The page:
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Antiepileptic drugs (AEDs) are frequently used to treat several conditions that are common in women of childbearing age, including epilepsy, headaches, and mood disorders. Moreover, as in the case of epilepsy and severe psychiatric disease, clinicians frequently do not have the option of stopping these medications or switching to another class of drugs. Overall, AEDs have been associated with an increased risk of major congenital malformations, minor anomalies, specific congenital syndromes, and developmental disorders seen in childhood. However, the differential effects of individual AEDs remain uncertain. Data are accumulating which strongly suggest that these risks are highest in patients receiving polypharmacy and valproate. There is also modest evidence to suggest an increased risk for phenobarbital. While other older AEDs appear to carry some teratogenic risk, there is not adequate evidence to further stratify their risk. Clinical and basic science research regarding newer AEDs suggests equivalent, if not safer, profiles compared with older AEDs, but these data are inconclusive. Management of women with epilepsy should include a discussion of these risks, prophylactic treatment with folic acid, and the minimal use of polypharmacy and valproate needed to maintain optimum seizure control.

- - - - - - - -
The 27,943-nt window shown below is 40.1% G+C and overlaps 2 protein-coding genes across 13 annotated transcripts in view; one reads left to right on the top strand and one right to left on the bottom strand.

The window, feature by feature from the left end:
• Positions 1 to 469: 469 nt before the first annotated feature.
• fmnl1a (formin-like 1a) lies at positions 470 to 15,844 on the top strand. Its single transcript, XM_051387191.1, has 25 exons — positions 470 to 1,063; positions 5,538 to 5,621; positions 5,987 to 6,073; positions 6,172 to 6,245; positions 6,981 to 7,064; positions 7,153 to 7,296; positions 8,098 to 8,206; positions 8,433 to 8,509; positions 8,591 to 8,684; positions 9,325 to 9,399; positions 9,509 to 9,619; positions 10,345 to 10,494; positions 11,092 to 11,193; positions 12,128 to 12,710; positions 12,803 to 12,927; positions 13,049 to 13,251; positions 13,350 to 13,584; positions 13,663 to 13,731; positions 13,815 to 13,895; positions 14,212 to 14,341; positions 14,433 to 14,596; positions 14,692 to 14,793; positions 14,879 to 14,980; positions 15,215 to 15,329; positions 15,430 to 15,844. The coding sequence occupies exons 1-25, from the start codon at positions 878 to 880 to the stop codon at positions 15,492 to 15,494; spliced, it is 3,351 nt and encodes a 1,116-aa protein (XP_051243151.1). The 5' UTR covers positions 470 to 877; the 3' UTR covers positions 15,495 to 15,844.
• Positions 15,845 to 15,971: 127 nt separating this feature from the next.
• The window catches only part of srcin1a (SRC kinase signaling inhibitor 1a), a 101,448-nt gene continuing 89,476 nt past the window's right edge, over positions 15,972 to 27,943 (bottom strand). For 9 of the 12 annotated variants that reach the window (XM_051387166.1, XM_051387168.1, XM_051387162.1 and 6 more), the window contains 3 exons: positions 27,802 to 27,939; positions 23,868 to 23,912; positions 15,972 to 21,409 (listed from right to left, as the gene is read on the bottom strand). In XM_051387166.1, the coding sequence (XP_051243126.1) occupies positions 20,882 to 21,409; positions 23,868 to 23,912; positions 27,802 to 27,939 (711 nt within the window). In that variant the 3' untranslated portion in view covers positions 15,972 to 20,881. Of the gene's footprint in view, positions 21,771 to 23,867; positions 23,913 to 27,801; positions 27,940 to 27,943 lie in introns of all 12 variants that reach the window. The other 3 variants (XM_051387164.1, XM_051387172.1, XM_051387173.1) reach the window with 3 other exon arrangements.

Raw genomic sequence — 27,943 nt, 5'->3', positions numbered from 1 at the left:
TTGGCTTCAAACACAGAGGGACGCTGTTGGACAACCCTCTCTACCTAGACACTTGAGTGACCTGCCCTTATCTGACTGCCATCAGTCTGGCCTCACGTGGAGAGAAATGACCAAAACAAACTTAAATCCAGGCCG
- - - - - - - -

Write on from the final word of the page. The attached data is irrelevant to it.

View details for DOI 10.1055/s-2008-1079337
View details for Web of Science ID 000258374400007
View details for PubMedID 18777479